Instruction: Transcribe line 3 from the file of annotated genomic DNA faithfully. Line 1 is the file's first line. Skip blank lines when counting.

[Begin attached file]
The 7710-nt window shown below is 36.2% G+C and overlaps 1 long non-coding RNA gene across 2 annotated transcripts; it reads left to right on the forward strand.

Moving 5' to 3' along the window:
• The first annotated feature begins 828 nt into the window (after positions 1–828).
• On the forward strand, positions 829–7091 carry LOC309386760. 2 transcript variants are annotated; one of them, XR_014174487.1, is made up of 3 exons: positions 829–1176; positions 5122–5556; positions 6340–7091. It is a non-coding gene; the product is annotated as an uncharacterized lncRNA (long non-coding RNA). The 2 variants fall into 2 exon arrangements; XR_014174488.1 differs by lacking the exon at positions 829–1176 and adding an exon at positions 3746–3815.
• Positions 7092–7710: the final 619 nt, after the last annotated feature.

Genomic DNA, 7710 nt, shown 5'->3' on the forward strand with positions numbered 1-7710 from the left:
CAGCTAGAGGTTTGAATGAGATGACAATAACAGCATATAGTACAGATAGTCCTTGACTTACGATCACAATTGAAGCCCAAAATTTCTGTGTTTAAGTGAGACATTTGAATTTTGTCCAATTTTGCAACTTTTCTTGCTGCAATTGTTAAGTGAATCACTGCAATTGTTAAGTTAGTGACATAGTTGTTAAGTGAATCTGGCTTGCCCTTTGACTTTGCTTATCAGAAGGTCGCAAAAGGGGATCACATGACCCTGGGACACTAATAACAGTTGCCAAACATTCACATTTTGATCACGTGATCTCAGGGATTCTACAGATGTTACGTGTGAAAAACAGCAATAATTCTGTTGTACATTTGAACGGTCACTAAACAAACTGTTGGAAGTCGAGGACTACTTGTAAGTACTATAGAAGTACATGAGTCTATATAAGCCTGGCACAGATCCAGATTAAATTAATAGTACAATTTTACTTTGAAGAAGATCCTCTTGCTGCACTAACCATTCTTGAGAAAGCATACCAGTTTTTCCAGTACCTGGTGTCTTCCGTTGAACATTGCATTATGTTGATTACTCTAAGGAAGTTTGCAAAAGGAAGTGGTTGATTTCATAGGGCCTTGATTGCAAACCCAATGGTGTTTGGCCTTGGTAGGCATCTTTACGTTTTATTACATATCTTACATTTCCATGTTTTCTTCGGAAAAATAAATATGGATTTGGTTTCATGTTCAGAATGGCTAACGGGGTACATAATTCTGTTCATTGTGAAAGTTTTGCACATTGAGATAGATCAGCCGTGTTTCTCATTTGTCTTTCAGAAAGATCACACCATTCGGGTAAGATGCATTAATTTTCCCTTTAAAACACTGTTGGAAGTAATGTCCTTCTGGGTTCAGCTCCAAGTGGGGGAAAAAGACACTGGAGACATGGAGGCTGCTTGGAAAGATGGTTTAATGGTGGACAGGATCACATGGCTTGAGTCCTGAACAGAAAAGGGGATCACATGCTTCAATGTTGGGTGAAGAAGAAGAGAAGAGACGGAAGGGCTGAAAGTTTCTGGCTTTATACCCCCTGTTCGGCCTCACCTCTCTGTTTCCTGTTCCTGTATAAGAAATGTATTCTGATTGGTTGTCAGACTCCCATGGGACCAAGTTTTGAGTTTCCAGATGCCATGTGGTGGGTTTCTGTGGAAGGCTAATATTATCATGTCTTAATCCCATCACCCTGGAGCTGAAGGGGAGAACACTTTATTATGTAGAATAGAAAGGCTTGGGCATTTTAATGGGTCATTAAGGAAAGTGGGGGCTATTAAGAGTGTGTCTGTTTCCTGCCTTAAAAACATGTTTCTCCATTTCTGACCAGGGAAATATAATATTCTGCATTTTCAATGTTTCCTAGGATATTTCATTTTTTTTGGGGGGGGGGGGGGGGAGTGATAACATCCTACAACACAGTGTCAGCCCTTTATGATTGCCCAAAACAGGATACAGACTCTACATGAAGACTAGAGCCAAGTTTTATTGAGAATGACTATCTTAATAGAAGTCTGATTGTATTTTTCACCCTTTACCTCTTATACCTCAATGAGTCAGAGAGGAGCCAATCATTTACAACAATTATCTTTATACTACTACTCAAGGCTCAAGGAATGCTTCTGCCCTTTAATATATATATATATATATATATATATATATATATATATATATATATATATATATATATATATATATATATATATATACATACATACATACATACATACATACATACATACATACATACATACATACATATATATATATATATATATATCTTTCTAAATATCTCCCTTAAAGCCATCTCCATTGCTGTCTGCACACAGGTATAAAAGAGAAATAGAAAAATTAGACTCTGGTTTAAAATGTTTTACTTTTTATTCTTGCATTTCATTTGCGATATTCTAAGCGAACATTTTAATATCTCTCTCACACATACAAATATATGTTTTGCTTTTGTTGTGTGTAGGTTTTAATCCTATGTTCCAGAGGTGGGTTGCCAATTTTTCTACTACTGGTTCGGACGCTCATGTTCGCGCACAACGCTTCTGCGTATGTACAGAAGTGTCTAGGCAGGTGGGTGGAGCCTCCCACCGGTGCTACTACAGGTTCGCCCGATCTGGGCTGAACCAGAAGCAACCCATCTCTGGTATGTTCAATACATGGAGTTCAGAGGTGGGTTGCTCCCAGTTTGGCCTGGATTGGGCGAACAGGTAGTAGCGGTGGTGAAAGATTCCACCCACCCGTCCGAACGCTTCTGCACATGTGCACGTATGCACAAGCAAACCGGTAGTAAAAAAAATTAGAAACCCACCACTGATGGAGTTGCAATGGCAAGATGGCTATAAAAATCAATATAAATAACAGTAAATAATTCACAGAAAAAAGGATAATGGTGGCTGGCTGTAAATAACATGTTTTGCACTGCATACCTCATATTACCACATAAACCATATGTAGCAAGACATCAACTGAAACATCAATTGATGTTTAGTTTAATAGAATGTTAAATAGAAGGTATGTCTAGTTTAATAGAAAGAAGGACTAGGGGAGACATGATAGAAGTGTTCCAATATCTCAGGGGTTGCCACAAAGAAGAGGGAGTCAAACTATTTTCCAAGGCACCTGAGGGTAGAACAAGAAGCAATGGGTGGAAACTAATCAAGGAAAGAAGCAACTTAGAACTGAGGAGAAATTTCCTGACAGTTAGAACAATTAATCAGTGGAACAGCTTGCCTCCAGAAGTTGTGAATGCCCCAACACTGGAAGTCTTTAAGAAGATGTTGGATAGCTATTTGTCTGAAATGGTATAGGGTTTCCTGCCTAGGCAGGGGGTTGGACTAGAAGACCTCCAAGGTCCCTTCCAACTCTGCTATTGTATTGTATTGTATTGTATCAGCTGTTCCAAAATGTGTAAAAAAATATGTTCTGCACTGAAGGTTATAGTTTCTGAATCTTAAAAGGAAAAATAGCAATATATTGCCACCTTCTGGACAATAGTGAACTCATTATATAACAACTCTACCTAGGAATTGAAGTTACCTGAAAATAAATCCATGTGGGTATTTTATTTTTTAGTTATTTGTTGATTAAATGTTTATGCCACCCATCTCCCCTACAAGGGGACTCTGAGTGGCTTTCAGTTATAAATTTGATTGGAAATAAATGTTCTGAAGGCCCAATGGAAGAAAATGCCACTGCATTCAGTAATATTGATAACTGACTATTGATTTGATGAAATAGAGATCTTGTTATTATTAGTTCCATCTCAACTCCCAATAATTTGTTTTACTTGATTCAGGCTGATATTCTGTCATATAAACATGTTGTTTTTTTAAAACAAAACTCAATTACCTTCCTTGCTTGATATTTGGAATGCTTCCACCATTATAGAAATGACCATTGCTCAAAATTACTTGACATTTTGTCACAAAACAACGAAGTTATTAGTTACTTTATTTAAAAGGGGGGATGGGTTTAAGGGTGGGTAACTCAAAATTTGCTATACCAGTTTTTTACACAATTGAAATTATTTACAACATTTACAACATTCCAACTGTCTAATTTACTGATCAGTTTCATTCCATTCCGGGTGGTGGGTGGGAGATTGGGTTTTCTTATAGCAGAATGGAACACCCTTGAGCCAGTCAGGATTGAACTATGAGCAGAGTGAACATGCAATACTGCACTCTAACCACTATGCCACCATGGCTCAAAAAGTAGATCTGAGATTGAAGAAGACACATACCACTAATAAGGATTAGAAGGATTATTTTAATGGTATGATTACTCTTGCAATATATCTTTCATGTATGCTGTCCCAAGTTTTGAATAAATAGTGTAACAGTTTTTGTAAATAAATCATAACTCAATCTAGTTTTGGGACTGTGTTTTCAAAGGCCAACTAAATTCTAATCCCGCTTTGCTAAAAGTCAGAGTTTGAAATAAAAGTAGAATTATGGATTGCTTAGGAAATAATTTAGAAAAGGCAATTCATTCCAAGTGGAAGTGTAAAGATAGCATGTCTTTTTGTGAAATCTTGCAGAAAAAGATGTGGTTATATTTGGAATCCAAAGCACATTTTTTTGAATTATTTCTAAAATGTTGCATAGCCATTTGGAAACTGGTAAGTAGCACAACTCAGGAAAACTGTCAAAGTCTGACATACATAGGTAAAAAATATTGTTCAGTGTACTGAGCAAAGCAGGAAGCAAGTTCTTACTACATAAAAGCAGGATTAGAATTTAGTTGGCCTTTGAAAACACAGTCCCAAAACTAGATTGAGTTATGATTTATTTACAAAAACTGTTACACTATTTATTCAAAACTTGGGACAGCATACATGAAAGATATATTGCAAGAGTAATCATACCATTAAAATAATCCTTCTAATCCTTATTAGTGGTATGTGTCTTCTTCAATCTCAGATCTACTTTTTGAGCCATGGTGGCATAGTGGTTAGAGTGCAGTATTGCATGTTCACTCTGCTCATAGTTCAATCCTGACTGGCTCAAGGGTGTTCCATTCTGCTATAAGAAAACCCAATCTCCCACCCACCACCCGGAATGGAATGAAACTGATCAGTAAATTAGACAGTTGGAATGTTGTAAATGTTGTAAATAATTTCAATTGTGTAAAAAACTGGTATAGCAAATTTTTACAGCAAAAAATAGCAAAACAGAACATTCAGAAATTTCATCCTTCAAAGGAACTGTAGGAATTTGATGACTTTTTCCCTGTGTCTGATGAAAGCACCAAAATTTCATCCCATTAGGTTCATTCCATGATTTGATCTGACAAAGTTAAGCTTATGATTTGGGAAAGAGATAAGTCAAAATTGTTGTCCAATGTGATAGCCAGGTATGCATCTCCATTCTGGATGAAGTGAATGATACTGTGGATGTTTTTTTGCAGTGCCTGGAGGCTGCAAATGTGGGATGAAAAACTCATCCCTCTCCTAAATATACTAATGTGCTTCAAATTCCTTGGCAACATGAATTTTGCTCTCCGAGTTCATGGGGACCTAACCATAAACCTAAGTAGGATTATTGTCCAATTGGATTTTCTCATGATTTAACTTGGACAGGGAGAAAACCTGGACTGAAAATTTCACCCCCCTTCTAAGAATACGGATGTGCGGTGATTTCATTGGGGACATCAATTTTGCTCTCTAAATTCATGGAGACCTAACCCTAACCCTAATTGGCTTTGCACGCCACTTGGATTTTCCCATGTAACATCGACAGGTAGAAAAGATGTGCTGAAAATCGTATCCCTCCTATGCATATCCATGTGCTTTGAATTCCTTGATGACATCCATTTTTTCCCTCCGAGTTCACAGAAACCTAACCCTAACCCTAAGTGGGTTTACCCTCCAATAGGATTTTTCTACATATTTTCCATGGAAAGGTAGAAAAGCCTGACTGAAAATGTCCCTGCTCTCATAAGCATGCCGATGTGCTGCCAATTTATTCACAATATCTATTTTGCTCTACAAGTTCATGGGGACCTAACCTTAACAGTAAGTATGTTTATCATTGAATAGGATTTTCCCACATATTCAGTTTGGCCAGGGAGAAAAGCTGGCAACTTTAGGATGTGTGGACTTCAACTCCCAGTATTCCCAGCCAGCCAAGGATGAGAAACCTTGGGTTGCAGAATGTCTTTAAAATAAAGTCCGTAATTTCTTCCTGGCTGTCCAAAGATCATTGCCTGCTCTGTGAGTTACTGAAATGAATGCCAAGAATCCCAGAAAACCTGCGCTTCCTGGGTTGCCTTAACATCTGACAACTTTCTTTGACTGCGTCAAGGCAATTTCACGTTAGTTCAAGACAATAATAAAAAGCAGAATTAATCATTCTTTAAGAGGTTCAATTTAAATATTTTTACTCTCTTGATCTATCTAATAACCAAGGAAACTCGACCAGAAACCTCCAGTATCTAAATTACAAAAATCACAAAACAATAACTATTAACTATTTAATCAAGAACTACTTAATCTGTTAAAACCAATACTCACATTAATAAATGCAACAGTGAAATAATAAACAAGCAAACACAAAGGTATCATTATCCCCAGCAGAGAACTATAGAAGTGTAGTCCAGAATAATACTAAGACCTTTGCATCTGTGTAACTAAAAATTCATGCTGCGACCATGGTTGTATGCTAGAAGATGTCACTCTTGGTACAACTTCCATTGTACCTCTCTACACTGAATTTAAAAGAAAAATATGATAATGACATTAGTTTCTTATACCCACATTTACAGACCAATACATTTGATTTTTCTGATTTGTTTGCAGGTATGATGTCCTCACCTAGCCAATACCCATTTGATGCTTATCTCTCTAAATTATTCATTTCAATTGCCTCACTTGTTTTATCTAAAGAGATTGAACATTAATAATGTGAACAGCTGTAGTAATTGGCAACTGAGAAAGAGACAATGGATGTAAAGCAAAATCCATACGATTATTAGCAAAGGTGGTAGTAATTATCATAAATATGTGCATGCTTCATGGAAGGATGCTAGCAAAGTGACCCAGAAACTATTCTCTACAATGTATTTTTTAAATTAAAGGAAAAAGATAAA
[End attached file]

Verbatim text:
• The first annotated feature begins 828 nt into the window (after positions 1–828).